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Wilhelm Steinitz vs Johannes Zukertort
Steinitz - Zukertort World Championship Match (1886), New Orleans, LA USA, rd 14, Mar-12
Spanish Game: Berlin Defense. Rio Gambit Accepted (C67)  ·  1/2-1/2



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Kibitzer's Corner
Premium Chessgames Member
  Chessical: A well played game in which Zukertort defended actively. Steinitz at a very end, however, made a slip which could have cost him the game.

<46.Bg7?> could have led to the imprisonment of his B after <46...f6>; e.g. 47.Bxh6 g5 48.Ke3 Kf7 49.f4 Be7.

May-27-07  sneaky pete: To appreciate <Chessical>'s note one must know that on move 31 black didn't play .. a6 (as presented here) but the logical ..h6, so 46.Bg7 .. attacks pawn h6 and had the desired effect of inducing black to play h6-h5. Zukertort used only 1 hour and 20 minutes for the entire game.

Steinitz (on 46... h5):"MacConnell has suggested 46... f6 at this point; the game could have continued 47.Bxh6 g5 48.f4 Kf7 49.f5 Kg8 50.Kc3 Be7 51.Kb3 Kh7 52.Bxg5 fxg5 53.Ka4 Bf6 54.Kb5 Bxd4 55.Kc6 Kg7 56.Kxd5 Bf2 57.Ke6 .."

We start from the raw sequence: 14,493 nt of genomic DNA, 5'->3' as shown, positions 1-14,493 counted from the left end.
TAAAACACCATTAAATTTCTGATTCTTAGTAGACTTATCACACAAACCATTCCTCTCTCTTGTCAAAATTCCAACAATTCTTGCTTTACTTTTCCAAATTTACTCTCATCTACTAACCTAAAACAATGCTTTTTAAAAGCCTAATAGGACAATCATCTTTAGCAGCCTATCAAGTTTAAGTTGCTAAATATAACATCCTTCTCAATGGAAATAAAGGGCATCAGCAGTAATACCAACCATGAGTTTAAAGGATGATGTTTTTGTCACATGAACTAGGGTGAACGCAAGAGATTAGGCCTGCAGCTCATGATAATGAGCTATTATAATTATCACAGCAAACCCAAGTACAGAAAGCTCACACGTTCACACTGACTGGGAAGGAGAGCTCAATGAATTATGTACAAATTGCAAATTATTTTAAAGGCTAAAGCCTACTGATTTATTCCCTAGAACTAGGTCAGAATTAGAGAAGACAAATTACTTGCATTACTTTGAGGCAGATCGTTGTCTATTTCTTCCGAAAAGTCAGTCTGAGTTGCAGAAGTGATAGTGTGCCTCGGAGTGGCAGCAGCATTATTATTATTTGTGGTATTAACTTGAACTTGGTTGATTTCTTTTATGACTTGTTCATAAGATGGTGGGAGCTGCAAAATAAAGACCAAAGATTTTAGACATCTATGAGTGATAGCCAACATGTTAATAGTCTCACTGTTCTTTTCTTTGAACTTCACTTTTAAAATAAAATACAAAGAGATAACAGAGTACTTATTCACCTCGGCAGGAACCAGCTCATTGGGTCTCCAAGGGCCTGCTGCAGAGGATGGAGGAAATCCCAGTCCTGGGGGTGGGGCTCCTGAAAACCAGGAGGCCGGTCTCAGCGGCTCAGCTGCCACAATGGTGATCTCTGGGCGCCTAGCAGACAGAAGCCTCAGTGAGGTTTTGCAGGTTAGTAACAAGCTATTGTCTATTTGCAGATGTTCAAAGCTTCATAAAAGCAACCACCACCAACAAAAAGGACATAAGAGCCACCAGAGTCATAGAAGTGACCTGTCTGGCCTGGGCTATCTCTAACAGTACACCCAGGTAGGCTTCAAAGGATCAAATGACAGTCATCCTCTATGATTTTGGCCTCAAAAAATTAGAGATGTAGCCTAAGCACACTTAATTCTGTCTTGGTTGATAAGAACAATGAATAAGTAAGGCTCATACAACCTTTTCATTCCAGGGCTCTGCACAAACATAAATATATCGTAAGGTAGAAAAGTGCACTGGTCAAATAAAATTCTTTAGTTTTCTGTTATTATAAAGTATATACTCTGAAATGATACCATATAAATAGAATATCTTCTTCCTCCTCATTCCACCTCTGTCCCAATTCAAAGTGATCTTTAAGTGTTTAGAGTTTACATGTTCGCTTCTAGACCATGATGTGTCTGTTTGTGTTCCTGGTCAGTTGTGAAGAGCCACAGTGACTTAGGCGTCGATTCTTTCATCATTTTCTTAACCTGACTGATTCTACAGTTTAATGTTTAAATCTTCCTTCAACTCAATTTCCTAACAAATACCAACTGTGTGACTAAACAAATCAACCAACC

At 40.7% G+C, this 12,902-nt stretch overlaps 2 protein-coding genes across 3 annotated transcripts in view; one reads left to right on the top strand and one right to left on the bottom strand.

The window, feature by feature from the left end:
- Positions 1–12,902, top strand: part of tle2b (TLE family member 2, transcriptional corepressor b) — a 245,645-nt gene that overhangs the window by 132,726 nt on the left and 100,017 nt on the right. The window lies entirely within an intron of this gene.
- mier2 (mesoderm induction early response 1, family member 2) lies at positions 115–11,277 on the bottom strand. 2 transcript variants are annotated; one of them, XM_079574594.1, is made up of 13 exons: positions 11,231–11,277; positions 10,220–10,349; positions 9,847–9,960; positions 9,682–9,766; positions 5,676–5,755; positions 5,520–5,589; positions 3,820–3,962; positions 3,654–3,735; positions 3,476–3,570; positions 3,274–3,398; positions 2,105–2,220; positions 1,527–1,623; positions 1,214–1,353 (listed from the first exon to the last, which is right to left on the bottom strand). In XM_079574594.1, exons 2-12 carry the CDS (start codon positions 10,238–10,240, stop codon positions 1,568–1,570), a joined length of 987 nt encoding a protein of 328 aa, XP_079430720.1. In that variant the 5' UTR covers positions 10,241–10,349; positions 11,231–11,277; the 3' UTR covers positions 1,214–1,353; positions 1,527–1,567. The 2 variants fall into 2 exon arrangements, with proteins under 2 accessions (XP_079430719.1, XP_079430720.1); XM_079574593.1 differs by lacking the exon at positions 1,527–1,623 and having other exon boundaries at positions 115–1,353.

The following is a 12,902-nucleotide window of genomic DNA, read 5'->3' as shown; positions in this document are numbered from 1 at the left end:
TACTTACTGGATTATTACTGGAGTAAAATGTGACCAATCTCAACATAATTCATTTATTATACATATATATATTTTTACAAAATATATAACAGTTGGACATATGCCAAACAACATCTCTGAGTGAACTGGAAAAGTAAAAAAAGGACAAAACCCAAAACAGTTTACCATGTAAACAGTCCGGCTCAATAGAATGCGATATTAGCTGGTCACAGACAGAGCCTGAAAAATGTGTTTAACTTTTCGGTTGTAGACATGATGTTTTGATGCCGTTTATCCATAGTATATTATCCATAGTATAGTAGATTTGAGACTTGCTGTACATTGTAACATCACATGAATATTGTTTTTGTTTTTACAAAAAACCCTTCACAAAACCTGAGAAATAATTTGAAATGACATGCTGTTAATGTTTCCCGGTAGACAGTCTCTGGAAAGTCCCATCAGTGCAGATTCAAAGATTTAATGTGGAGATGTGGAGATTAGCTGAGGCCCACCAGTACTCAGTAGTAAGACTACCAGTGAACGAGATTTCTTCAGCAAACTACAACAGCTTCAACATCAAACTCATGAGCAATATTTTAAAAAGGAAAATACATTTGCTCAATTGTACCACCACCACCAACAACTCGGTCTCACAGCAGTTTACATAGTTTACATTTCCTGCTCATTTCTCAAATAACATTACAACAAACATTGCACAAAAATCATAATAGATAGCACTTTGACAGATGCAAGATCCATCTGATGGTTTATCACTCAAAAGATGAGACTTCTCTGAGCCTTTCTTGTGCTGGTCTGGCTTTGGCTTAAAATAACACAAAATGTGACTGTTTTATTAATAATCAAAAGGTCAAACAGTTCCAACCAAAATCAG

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Steinitz continues: "57... Bxg3 58.Ke7 Bc7 59.Ke6 Bd8 60.Kd6 Kf7. Although the white king can be driven back to e5 (meant is probably: to e4), white still has drawing prospects, if he advances the f-pawn at the proper moment; but in any case the correct procedure would have been hard to find for him in practical play."

The great man overlooks after 47... Bxg3? the immediate drawing line 48.f6+ Kf8 49.Kf5 .. and again a move later 49.f6+ .. draws, but even if black manoeuvres more circumspect (e.g. 47... Bd4 48.Kd5 Bb2 49.Ke6 Bf6 50.Kd5/6 Kf7) I doubt if the position is won for him.

Feb-26-08  Knight13: Good stuff, <sneaky pete> and <Chessical>.
Mar-29-08  nimh: On his 33rd move Steinitz blundered badly with 33.g3?, after which Zukertort could have taken the bishop with 33...Rc2 and 34...Rxb2.
Premium Chessgames Member
  Honza Cervenka: <nimh> and <> The move 32.Re3 is not correct. 32.Re2 was played and so no 33...Rc2 was possible in the game.

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